What's a cultured and persnickety boy to do? Summon the gods to deal with all that growing-up-nerdy angst? and bullies bullying? and annoying aunts not in tune with those outre wavelengths his brain puts out? Why, yes!
Jose Oliver and Bartolo Torres let young Howard Lovecraft do just that. Even if he does bother Santa Claus every Christmas with requests for a copy of the Necronomicon in his stocking, and although he has little experience with his heady conjurations so they don't always work the way he'd like, and, well yes, those aunts are trying at times, but all in all, little Lovecraft gets by with a little help from his odd friends (and assorted demi-gods); and sometimes, even in spite of their help.
With Young Lovecraft's childhood encounters captured in 3-panel comic strips, the humorous zing has to be measured precisely in three beats, and for the most part, it is, aided by the minimalist, manga-styled and off-kilter artwork. With charmining aunties taking him to origami fairs and picking up evil guitar-playing hitchhikers, and with him over-dressing for Halloween as Harun Al-Rachid, the Caliph of Baghdad, the opportunities for his awkward weirdness complicating things geometrically propagates.
Add to this his penchant for rewriting the classics with the same dreadful theme, picking up dog-like ghouls in cemeteries, and sepulchre-partying with people like Edgar Allen Poe, Charles Baudelaire, and Arthur Rimbaud (though those panels don't exactly raise the dead in their zest), Young Lovecraft does manage to keep things infectiously cheeky for fans of the mythic mythos meister.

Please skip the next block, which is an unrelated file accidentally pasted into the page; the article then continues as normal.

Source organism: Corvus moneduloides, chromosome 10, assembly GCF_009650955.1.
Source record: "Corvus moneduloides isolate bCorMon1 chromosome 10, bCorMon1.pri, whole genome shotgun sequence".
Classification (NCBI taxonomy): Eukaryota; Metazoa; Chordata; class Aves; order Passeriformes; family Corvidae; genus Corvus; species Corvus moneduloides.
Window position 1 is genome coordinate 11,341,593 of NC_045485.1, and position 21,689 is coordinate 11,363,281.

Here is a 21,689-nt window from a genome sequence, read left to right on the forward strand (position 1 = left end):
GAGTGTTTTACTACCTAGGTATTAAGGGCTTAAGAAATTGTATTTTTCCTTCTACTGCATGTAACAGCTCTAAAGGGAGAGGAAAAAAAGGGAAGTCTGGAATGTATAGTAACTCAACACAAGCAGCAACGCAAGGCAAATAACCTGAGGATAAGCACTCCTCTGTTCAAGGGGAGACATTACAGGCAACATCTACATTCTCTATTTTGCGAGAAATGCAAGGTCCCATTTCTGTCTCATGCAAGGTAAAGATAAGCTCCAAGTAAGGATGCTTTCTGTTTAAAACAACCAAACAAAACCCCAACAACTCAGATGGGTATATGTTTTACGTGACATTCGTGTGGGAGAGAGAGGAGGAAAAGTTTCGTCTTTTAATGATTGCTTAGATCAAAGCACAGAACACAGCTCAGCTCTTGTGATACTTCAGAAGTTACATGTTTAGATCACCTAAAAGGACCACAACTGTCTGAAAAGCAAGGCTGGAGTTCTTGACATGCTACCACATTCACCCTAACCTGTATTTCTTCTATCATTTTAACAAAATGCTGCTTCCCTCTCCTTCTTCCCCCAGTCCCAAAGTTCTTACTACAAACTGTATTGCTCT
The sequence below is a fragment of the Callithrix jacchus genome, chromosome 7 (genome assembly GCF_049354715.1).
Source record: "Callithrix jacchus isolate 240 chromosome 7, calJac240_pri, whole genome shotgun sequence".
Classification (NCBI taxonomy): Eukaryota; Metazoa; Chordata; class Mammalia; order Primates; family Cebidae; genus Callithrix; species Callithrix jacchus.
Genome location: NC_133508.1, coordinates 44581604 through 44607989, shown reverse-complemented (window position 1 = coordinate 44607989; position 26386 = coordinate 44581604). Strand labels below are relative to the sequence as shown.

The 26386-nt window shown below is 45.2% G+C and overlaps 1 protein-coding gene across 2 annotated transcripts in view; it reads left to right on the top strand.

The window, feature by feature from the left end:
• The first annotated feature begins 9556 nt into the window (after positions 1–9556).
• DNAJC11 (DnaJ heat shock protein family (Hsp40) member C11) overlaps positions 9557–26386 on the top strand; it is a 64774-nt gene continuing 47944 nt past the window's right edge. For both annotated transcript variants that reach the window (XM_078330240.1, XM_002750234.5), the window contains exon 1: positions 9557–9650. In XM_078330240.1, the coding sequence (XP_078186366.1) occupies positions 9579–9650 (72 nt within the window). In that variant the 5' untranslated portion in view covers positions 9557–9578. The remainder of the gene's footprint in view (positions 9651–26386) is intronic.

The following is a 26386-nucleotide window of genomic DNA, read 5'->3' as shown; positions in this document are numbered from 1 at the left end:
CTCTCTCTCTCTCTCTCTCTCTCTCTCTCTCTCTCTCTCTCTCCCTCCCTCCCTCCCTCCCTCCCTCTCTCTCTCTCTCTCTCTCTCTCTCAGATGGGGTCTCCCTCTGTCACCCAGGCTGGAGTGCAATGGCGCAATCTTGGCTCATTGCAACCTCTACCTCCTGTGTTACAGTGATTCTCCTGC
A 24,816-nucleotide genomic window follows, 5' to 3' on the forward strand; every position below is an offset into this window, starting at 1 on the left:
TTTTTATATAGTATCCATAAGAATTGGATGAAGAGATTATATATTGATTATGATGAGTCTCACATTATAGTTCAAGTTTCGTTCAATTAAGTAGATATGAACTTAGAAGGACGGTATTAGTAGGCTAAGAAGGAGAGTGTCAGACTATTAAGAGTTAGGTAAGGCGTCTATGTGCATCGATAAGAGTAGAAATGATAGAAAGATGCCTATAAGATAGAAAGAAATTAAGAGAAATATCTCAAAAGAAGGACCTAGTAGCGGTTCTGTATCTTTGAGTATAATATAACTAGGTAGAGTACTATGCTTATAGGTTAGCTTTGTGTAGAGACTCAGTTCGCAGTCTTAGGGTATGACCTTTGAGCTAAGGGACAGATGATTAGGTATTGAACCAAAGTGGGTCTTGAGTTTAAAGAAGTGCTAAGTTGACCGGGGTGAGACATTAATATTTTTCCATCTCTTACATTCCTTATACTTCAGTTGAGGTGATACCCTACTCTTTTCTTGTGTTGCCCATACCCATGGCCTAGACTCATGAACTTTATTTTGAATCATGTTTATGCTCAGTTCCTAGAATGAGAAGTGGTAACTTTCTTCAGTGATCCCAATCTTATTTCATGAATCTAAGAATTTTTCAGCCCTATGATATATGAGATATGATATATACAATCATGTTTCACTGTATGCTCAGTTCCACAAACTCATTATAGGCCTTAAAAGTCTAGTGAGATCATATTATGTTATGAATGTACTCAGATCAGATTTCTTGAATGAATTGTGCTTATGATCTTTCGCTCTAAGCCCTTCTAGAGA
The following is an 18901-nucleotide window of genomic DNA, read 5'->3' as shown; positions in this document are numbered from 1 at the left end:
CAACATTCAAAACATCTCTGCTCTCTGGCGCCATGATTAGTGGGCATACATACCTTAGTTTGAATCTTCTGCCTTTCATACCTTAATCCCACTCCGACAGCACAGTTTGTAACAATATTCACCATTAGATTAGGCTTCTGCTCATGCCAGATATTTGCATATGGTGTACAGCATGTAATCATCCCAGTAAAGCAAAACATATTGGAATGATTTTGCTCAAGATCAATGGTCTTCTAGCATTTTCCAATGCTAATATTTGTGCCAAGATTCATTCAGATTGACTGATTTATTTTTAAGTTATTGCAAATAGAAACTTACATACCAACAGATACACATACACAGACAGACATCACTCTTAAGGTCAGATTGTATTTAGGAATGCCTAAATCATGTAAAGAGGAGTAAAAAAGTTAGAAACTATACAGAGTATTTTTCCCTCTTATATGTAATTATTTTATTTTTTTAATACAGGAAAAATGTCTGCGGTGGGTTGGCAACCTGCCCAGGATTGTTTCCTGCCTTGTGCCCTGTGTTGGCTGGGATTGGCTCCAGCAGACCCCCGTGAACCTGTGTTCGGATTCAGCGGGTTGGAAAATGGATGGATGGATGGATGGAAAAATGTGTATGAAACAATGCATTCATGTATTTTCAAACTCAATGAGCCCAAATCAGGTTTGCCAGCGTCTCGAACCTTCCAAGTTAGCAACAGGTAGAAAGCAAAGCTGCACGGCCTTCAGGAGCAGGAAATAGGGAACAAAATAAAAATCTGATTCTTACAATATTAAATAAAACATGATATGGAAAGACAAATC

While this first volume is not quite as squirrely written and wittily acerbic as Roman Dirges's Lenore, the same lightly dark tone and zany mischief can be found in Oliver's characters and situations, and in Torres's wild-eyed, noseless, facial expressions. Of course, being translated from the original Spanish, the words may lose some of their nuances in the translation.
But if you can imagine Charlie Brown partying among the tombstones and summoning ancient gods to handle life's daily challenges facing a not-your-average kid, with his usual bungling innocence not helping, than you will enjoy Young Lovecraft as much as I did.